HALIFAX -- Nova Scotia reported six new cases of COVID-19 in three different zones on Thursday.

With 11 previously-identified cases now considered resolved, the number of active cases in the province has dropped from 55 to 50.

Three of the new cases are located in the province's Central Zone. One case is a close contact of a previously-reported case. One case is related to travel outside of Atlantic Canada. The person is self-isolating, as required. The third case is under investigation.

Two cases are in the Western Zone and are related to travel outside of Atlantic Canada. The people are self-isolating, as required.

One case is in the Northern Zone and is a close contact of a previously-reported case.

"While our case numbers are low, COVID-19 is still here and still moving into different areas of our province," said Premier Stephen McNeil in a news release. "That is why we must be careful about our own movement and our social contacts. I ask all Nova Scotians to keep following all the public health protocols to keep each other safe."

Nova Scotia’s daily new COVID-19 cases have been in the single digits since Dec. 5.

"For almost two weeks, our new case numbers have remained in the single digits. While the numbers are low, the virus still has the potential to spread," said Chief Medical Officer of Health Dr. Robert Strang. "We are approaching the holiday season, which is typically a time of year that brings people together. We need to remain vigilant and to continue to follow all the public health measures."


Chief Medical Officer of Health Dr. Robert Strang said Wednesday that the current restrictions in place in the Halifax area will be extended until Sunday night.

And on Monday, new restrictions meant to prevent any possible surge of COVID-19 will go into effect across the province until Jan. 10, he said.

Between Dec. 21 and Jan. 10, in-person dining at restaurants in the Halifax area will remain closed, while restaurants and licensed establishments in the rest of the province will have to stop service by 10 p.m. and close by 11 p.m., Strang said.

Indoor gatherings provincewide will be limited to 10 people, while social events such as festivals and cultural and sports events will not be permitted. Also, during the same period, restrictions in the Halifax area limiting the number of shoppers in retail stores will be extended to the entire province.

People are asked to avoid any unnecessary travel, although a recommendation against travel into and out of the Halifax area is now lifted with the condition that people go directly to their destination and stay there.

Faith gatherings, weddings and funeral services will be allowed with a maximum of 150 people outdoors or with 50 per cent of an indoor venue's capacity, for a maximum of 100 people. Receptions for weddings and funerals are not permitted. Museums and libraries will be allowed to open at full capacity as long as physical distancing and other public health measures are followed.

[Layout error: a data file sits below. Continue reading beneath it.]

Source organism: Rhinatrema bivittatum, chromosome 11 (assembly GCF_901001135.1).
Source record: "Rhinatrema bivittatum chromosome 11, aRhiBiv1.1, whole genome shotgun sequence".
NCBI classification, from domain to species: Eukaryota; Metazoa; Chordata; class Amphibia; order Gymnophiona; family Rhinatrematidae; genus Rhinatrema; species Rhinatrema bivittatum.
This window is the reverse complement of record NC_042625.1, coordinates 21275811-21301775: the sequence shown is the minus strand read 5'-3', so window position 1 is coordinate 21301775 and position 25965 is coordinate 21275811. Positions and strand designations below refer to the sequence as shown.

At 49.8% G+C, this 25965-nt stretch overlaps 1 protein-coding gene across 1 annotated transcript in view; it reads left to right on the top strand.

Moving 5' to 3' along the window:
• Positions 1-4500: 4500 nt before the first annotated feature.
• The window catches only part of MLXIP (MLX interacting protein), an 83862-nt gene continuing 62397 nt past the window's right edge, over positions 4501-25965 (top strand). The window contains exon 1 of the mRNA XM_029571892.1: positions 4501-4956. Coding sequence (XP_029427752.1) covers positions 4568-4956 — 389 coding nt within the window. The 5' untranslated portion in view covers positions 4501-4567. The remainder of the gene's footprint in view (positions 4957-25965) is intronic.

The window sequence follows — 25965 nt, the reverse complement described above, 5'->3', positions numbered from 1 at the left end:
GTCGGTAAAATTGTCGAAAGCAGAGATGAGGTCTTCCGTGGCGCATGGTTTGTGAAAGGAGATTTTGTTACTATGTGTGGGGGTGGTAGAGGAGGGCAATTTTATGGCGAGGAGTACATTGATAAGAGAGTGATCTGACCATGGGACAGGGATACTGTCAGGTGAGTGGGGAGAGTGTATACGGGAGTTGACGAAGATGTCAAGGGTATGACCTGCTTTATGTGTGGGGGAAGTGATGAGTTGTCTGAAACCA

Nova Scotia Health Authority’s labs completed 2,405 Nova Scotia tests on Wednesday.

Since Oct. 1, Nova Scotia has conducted 94,152 tests and confirmed 347 positive COVID-19 cases. Of those, 297 cases are considered resolved, leaving 50 active cases. No one has died during the second wave. There is no one in hospital due to COVID-19.

Since the start of the pandemic, Nova Scotia has completed 217,323 tests, and reported a total of 1,436 cases of COVID-19. Of those, 1,321 cases are now considered resolved and 65 people have died as a result of the novel coronavirus.

The province's confirmed cases range in age from under 10 to over 90.

Fifty-six per cent of cases are female and 44 per cent are male.

There are cases confirmed across the province, but most have been identified in the Central Zone, which contains the Halifax Regional Municipality.

The provincial government says cumulative cases by zone may change as data is updated in Panorama, the province’s electronic information system.

The numbers reflect where a person lives and not where their sample was collected.

  • Western Zone: 80 cases
  • Central Zone: 1,199 cases
  • Northern Zone: 93 cases
  • Eastern Zone: 64 cases

The provincial state of emergency, which was first declared on March 22, has been extended to Dec. 27.


Canada’s COVID-19 Alert app is available in Nova Scotia.

The app, which can be downloaded through the Apple App Store or Google Play, notifies users if they may have been exposed to someone who has tested positive for COVID-19.


Anyone who experiences a fever or new or worsening cough, or two or more of the following new or worsening symptoms, is encouraged to take an online test or call 811 to determine if they need to be tested for COVID-19:

  • Sore throat
  • Headache
  • Shortness of breath
  • Runny nose/nasal congestion


Anyone who tests positive for COVID-19 is required to self-isolate at home, away from the public, for 14 days.

Anyone who travels to Nova Scotia from outside the Atlantic region for non-essential reasons is required to self-isolate for 14 days and must fill out a self-declaration form before coming to the province. Travellers must self-isolate alone, away from others. If they cannot self-isolate alone, their entire household must also self-isolate for 14 days.

Residents of New Brunswick, Prince Edward Island and Newfoundland and Labrador are not required to self-isolate when travelling to Nova Scotia, but they must be prepared to provide proof of their place of residency at provincial borders.

Visitors from outside the Atlantic region who have already self-isolated in another Atlantic province for 14 days may travel to Nova Scotia without having to self-isolate again.

It is mandatory to wear a face mask in indoor public spaces in Nova Scotia.